Again; it is worthy of observation, that although the persons mentioned in the text were converted by the preaching of St. Peter, it is not said that they manifested any particular respect for him; that they were baptized into his faith alone; but, they continued stedfastly in the Apostles' doctrine and fellowship. The Apostles were all invested with the same authority; and they all preached the same doctrine. The Church was founded, not upon any particular Member, but upon the whole sacred College--"it was built upon the foundation of the Apostles and Prophets, Jesus Christ himself being the chief cornerstone." And hence give me leave to remark, that while we continue stedfastly in their doctrine and fellowship, as [11/12] explained and exemplified by the practice of the primitive Church, we must resist the usurpation of the Bishop of Rome, who, under the pretence of an authority derived from St. Peter, claims the supreme dominion over all other Bishops: we must renounce the erroneous doctrines of the Roman Church falsely called Catholic, which has enjoined a great variety of articles of faith utterly unknown to the first Preachers of the Gospel, and not implied in the belief of the primitive Christians as declared in the Apostles' and Nicene Creeds. Let us bless God, that we are descended from the Church of England, which was reformed upon the primitive plan; rejecting the pretensions of an Universal Bishop, but still retaining the Episcopal Order, as superior to that of Presbyters and Deacons; which kind of Prelacy, as is apparent from the whole current of Ecclesiastical history, prevailed in all places, at all times, and among all Christians, for fifteen hundred years after the decease of the Apostles. I shall observe,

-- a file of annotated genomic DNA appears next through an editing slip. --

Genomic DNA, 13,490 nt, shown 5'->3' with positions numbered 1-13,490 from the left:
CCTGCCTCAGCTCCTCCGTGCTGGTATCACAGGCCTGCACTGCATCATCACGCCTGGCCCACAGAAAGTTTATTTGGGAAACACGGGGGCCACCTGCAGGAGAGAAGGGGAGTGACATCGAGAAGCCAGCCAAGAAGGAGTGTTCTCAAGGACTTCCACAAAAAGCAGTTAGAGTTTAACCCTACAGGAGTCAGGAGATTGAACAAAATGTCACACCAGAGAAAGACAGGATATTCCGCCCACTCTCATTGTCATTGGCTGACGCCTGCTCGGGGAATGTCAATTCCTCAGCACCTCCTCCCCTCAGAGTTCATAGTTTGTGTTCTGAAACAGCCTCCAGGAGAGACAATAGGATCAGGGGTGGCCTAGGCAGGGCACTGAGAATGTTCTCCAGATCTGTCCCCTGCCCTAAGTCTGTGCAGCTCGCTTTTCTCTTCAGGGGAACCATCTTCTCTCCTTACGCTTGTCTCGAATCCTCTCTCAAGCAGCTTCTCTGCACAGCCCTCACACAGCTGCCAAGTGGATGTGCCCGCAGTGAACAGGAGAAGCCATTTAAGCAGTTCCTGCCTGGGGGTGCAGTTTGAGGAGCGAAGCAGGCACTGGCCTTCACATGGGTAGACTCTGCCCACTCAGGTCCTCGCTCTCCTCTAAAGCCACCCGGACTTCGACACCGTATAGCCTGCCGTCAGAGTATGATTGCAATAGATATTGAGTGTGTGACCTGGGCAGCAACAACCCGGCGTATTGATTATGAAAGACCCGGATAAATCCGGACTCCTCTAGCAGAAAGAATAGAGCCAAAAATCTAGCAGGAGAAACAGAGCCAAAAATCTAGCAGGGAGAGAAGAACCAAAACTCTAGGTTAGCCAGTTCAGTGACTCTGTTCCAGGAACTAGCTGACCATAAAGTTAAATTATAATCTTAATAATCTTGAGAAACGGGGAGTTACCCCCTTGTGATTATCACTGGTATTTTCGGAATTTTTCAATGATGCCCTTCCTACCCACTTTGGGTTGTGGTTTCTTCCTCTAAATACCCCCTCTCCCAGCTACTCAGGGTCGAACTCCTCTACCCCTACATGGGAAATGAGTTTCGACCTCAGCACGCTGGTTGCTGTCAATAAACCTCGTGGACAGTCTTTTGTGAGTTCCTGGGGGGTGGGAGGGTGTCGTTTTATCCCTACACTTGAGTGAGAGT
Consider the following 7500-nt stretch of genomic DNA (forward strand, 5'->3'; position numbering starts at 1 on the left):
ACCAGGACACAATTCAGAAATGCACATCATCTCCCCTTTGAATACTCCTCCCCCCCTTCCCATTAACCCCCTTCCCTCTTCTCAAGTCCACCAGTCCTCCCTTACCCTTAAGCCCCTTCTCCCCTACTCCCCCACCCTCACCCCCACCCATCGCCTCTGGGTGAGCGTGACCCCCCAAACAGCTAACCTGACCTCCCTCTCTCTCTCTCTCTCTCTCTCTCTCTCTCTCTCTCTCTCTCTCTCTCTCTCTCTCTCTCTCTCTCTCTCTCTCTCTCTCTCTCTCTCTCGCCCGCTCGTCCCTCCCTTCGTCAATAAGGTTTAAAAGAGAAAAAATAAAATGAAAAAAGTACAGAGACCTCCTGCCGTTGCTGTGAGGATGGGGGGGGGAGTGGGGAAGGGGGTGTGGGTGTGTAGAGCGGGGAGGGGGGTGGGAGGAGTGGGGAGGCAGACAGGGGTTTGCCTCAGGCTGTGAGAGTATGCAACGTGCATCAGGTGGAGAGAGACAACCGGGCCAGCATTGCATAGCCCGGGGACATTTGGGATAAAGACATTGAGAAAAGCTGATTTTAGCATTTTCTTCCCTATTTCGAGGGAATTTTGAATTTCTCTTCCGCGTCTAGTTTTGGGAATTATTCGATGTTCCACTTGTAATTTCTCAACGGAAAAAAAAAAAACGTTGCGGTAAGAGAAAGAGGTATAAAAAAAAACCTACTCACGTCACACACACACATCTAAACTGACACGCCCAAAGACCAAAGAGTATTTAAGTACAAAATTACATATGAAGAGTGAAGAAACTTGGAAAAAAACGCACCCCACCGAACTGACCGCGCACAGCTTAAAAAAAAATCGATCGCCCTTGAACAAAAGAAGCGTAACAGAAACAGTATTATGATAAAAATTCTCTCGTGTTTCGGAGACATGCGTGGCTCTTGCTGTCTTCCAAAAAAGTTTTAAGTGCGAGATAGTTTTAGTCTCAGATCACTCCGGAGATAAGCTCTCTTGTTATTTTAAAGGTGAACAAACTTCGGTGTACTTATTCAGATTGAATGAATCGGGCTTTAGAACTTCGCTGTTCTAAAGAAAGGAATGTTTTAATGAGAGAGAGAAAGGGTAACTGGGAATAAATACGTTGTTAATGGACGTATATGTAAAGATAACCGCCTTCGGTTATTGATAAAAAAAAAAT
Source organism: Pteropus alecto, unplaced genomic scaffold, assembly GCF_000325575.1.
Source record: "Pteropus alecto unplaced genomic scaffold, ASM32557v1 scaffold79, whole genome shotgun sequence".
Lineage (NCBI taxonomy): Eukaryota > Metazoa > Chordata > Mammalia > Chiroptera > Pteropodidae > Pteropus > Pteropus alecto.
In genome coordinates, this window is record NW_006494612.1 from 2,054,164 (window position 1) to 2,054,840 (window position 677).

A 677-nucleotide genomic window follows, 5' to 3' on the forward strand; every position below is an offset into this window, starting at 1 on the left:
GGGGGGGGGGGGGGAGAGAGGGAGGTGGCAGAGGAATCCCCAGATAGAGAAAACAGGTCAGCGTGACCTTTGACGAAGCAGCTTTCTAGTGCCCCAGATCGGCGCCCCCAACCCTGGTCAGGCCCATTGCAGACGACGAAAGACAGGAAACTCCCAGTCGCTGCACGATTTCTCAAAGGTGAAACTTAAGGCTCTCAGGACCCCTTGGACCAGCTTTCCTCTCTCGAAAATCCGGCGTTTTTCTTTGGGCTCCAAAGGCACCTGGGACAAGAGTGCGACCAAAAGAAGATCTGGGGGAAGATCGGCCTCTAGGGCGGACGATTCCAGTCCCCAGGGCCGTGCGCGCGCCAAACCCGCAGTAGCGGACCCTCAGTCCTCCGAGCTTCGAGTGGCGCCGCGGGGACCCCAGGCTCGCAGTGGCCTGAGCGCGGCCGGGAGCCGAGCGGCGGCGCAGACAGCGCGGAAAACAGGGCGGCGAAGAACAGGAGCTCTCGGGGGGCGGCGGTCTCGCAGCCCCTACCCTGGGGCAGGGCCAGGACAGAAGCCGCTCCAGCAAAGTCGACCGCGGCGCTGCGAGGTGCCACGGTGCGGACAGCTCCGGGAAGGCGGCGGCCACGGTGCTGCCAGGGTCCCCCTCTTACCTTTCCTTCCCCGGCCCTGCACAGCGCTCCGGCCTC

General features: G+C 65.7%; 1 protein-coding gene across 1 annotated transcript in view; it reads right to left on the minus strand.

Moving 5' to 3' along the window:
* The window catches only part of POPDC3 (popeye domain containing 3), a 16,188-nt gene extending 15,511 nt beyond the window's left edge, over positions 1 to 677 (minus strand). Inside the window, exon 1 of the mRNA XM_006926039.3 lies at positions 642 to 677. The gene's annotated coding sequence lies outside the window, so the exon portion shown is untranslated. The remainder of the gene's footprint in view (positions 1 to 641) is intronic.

In the last place, that the intention of the establishment of Christ's Church upon earth was to introduce a spirit of piety and devotion among the children of men, so as to prepare them for the blessed employments of his Church triumphant in heaven. Those who have entered into the sacred Ministry of the Gospel are, no doubt, impressed with a becoming sense of the utility and the magnitude of the task assigned them. Let us, my Reverend Brethren, emulate the zeal of the first Apostles in diffusing a knowledge of the Gospel of Christ. The cause in which they were engaged is the same which we are now maintaining. The present situation of the world requires extraordinary exertions. Let us contend earnestly for the faith which was once delivered unto the Saints. Let us devoutly [12/13] implore the divine protection and assistance, that we may never have occasion to adopt the pathetic complaint of one of the most learned and pious Divines [* Dr. George Hicks] that ever adorned the Christian Church. "It seems," saith he, "that in the Apostles' days, the news of reconciliation to God was most welcome to the world, and men were ready to embrace the very feet of those that brought it, and receive them as the Angels of God. But now, though our doctrine and mission be the same that then was, and to the same great end; yet, alas, how little do men regard either! They rather treat us as enemies, as impertinent and troublesome. They think we are a needless and burdensome order of men; and too little heed is given unto us, though we preach the very same doctrine that the Apostles preached, and the very same that the Angels sang at our Saviour's birth, glory to God on high, on the earth peace, good-will towards men. But men--alas! the greatest part of men regard not what we say; but live altogether as if God were beholden to them for accepting of the peace which we offer in his name unto them; or, as if it were indeed a thing not worthy of their acceptance."